Upon leaving Matsu-ya Business Hotel this morning the sky looked as if it had violent intentions so I donned my wet weather gear and began to trudge along the road.
Much to my relief the heavens kept their peace and by 9.30 am the clouds had lifted.
I passed the triangular-shaped Hijikawa Genryūnosato hut which has a nice view out over the valley floor.
Just beyond the hut, I entered the forest in order to bypass Tosaka Tunnel. The light here was wonderful and I enjoyed the hour-long walk up and along to Fudake Daishidō.
Shortly after re-joining the main road, I stopped at a simple restaurant where I sat alongside a bunch of long-haul truckers enjoying huge bowls of ramen.
On the approach to Ōzu City (大洲市) the trail takes you along Ohanahan Street in an old neighbourhood where many of the buildings haven’t changed much in the past century.
Without any prior expectations, I took a small detour to visit Garyū Sansō, which turned out to be one of the most exquisite traditional Japanese gardens I’ve ever seen.
Set alongside the Hijikawa River, the narrow grounds contain a thatched dwelling, a small tea house and a pavilion on a cliff overlooking the water.
It’s thought that the garden came into being in 1595 when the feudal Lord Yasutsune discovered the picturesque spot and thought that the hill resembled a crouching dragon.
I sat quietly on the veranda of the main building and appreciated the view while resting my feet. Nearby a guide was showing a group of elderly ladies around and it was amusing to hear their frequent ohhs and ahhs as the finer points of the interior were explained.
With a few more kilometres left to walk I forced myself to leave the sublime garden and made my way along the main road to Toyogahashi (#8 of the bekkaku temples).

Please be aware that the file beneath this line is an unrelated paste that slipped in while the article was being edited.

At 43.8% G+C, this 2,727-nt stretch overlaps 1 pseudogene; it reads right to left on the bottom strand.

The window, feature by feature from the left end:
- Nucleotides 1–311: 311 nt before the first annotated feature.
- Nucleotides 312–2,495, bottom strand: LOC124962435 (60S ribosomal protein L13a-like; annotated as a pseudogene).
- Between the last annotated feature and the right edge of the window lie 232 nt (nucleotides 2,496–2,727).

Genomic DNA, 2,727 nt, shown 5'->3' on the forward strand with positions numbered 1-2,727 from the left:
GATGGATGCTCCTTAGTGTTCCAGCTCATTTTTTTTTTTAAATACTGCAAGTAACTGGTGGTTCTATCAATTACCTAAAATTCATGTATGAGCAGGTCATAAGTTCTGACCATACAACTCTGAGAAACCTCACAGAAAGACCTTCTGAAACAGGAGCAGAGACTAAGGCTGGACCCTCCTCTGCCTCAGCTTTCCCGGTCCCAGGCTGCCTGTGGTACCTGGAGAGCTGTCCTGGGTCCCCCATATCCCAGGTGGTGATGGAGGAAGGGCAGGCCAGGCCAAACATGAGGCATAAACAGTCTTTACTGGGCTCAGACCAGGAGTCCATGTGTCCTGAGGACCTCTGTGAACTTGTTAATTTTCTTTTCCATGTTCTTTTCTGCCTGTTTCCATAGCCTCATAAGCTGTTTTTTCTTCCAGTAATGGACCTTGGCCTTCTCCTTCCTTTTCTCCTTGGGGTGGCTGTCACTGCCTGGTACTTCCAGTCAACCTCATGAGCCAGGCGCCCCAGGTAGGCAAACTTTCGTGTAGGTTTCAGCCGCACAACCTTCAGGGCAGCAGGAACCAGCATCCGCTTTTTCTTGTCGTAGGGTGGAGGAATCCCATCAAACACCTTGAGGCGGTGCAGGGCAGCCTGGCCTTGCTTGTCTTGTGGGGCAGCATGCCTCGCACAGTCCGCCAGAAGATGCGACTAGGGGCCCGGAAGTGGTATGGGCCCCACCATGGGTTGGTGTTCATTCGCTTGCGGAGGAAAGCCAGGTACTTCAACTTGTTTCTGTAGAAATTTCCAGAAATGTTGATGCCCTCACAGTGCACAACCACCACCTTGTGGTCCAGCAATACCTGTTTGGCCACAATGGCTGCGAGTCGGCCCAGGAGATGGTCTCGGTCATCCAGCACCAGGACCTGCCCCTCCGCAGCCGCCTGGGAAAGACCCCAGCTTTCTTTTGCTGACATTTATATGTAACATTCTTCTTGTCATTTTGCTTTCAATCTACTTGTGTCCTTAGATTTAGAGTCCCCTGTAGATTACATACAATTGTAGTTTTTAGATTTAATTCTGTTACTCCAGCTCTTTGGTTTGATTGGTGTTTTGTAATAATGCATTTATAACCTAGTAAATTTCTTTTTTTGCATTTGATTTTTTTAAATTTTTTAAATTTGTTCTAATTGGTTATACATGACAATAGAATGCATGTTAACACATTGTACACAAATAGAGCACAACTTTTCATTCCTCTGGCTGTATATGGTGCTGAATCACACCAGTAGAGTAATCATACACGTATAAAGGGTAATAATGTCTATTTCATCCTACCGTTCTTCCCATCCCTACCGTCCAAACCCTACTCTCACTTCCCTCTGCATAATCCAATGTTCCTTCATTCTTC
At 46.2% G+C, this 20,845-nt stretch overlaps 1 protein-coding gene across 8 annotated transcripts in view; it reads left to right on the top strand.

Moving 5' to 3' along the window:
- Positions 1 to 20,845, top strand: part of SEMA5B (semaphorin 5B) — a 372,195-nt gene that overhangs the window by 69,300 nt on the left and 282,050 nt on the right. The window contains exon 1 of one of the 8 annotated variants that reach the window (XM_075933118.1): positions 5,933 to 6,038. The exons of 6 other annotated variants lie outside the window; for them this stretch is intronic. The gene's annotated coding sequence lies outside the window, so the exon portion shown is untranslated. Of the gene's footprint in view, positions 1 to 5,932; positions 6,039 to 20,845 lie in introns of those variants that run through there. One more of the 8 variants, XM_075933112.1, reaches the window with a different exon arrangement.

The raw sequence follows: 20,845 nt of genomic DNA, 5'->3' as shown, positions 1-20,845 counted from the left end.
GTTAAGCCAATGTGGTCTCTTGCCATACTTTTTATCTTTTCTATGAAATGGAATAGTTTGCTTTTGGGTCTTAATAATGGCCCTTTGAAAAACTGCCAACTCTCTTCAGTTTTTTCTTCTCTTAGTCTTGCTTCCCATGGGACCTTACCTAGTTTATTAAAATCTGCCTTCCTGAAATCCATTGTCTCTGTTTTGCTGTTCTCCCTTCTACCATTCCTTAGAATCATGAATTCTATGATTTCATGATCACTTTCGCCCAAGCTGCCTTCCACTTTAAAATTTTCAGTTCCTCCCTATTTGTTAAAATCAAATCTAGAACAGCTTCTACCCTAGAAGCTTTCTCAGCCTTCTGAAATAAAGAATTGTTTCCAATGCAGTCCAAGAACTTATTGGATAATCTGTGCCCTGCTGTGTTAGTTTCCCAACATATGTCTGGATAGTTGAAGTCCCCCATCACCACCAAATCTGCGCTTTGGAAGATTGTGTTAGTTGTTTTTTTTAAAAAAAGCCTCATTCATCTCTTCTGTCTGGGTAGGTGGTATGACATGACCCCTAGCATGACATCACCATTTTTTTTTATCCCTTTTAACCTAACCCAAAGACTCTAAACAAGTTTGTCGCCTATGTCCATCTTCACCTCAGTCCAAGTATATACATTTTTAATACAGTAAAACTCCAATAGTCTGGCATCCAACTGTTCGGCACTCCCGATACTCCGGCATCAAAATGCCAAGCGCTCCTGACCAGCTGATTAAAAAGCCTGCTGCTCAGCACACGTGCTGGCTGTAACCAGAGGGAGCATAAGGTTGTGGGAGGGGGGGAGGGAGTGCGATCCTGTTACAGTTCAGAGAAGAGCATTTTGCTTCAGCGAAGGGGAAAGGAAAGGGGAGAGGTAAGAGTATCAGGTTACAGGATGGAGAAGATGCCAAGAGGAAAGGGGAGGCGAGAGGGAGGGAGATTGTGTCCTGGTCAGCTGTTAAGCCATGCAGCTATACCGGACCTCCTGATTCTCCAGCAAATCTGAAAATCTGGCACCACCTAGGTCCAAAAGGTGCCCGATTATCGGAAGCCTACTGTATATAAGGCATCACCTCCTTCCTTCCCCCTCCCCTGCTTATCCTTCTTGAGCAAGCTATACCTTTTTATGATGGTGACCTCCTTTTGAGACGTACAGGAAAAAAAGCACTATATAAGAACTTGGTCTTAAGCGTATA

Legend has it that Kūkai spent the night under the bridge here which is why you’re not supposed to tap your staff on any bridge in case you wake him! All very Tolkien-esq.
Under the bridge is a stone carving of Kūkai and a group of pilgrims were hard at work chanting before it when I arrived.
Afterwards, they fed the enormous carp in the river below but were hounded by some pesky pigeons looking to get in on the action.
The temple has a nice tsuyado building to one side for pilgrims to sleep in. When I asked the priest for permission to stay he showed me a list of rules written in English with the particularly funny dictate “When coming to Japan next time, let’s study Japanese to a slight degree”. I felt relieved that my Japanese was passable.
My next port of call was the Ōzu-no-yu public baths just down the road followed by the coin laundry and a simple dinner while I waited for it to finish. Despite feeling worn out the day had gone pretty well.
The weather is looking up for the rest of the week so I hope to get in a couple of days camping before reaching the upcoming cluster of temples.
Distance walked: 34 km / 41,700 steps
Temples visited: Bekkaku 8
Overnight lodgings: Toyogahashi (十夜ケ橋永徳寺) – Tsuyado